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Updated on May 8th 2024 based on the version and article numbering in the EU Parliament's 'Corrigendum' version dated April 19th 2024.

High-risk AI systems should be designed and developed in such a way that natural persons can oversee their functioning, ensure that they are used as intended and that their impacts are addressed over the system’s lifecycle. To that end, appropriate human oversight measures should be identified by the provider of the system before its placing on the market or putting into service. In particular, where appropriate, such measures should guarantee that the system is subject to in-built operational constraints that cannot be overridden by the system itself and is responsive to the human operator, and that the natural persons to whom human oversight has been assigned have the necessary competence, training and authority to carry out that role. It is also essential, as appropriate, to ensure that high-risk AI systems include mechanisms to guide and inform a natural person to whom human oversight has been assigned to make informed decisions if, when and how to intervene in order to avoid negative consequences or risks, or stop the system if it does not perform as intended. Considering the significant consequences for persons in the case of an incorrect match by certain biometric identification systems, it is appropriate to provide for an enhanced human oversight requirement for those systems so that no action or decision may be taken by the deployer on the basis of the identification resulting from the system unless this has been separately verified and confirmed by at least two natural persons. Those persons could be from one or more entities and include the person operating or using the system. This requirement should not pose unnecessary burden or delays and it could be sufficient that the separate verifications by the different persons are automatically recorded in the logs generated by the system. Given the specificities of the areas of law enforcement, migration, border control and asylum, this requirement should not apply where Union or national law considers the application of that requirement to be disproportionate.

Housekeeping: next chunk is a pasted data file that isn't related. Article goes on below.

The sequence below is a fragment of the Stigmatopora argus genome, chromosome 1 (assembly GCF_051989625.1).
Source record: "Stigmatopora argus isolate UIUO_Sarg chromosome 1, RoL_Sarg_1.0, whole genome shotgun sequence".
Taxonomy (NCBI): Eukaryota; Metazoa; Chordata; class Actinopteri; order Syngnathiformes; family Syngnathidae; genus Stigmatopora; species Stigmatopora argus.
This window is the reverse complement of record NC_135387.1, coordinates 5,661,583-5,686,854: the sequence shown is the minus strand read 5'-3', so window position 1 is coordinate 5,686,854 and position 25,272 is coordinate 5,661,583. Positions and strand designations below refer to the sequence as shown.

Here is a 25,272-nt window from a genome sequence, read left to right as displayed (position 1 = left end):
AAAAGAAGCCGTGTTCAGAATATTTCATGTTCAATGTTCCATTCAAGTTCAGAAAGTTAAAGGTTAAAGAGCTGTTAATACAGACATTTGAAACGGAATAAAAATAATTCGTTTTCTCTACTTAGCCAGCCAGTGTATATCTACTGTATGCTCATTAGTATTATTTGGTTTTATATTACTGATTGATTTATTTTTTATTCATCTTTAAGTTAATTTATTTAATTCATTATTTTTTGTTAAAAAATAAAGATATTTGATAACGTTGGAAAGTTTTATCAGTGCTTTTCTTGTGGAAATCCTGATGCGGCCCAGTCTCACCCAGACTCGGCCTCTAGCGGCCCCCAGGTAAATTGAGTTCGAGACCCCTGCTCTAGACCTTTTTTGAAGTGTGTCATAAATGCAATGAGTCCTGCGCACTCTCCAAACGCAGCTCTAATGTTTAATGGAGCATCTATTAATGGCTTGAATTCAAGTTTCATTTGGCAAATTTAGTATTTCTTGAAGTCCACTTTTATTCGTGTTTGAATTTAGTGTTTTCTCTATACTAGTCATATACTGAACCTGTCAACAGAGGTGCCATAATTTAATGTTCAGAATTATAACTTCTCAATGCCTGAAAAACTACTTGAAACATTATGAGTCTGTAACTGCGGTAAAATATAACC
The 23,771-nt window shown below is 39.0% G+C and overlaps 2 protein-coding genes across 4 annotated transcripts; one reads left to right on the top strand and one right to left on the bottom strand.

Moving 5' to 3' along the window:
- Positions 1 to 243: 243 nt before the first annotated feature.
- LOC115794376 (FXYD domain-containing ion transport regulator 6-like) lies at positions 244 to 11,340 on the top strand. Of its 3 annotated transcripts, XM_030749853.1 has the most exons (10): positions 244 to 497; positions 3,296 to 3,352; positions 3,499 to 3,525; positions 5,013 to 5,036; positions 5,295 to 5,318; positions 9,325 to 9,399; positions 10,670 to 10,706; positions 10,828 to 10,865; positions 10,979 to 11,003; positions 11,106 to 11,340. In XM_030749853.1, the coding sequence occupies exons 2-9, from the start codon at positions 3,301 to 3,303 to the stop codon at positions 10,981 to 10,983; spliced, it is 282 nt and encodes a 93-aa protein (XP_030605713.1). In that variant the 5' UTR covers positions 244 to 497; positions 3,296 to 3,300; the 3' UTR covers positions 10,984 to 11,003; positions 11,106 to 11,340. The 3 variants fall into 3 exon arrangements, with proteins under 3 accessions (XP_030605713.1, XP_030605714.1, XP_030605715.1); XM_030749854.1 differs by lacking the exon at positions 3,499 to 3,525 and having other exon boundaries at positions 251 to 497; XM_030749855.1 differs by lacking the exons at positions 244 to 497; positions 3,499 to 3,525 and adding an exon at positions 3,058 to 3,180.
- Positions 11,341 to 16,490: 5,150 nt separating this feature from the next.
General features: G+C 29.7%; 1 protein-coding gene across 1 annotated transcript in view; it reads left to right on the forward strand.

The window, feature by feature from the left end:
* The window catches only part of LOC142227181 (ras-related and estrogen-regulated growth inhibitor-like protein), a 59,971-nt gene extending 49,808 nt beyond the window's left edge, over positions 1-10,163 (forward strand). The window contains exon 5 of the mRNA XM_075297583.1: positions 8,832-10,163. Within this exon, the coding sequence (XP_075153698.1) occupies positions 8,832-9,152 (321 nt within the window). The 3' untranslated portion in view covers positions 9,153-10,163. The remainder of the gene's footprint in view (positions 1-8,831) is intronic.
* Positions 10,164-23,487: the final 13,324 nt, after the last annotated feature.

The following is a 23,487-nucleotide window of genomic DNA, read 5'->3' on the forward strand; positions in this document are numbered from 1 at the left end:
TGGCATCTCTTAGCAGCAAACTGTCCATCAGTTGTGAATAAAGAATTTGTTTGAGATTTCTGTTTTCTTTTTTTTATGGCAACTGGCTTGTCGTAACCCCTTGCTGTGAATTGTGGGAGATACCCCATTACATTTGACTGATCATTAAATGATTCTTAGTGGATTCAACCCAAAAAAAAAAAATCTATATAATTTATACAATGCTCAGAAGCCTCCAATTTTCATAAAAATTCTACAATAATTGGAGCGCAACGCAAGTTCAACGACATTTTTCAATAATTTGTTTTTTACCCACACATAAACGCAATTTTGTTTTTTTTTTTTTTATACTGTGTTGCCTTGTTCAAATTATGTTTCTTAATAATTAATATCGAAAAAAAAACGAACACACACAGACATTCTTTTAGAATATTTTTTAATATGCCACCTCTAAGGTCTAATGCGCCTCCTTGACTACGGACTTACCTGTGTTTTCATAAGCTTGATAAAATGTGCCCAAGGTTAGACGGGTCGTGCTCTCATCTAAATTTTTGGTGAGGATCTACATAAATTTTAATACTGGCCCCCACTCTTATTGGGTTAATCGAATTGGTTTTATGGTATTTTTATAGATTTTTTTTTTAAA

[Previous version]

Updated on April 10th 2024 based on the version and article numbering approved by the EU Parliament on March 13th 2024.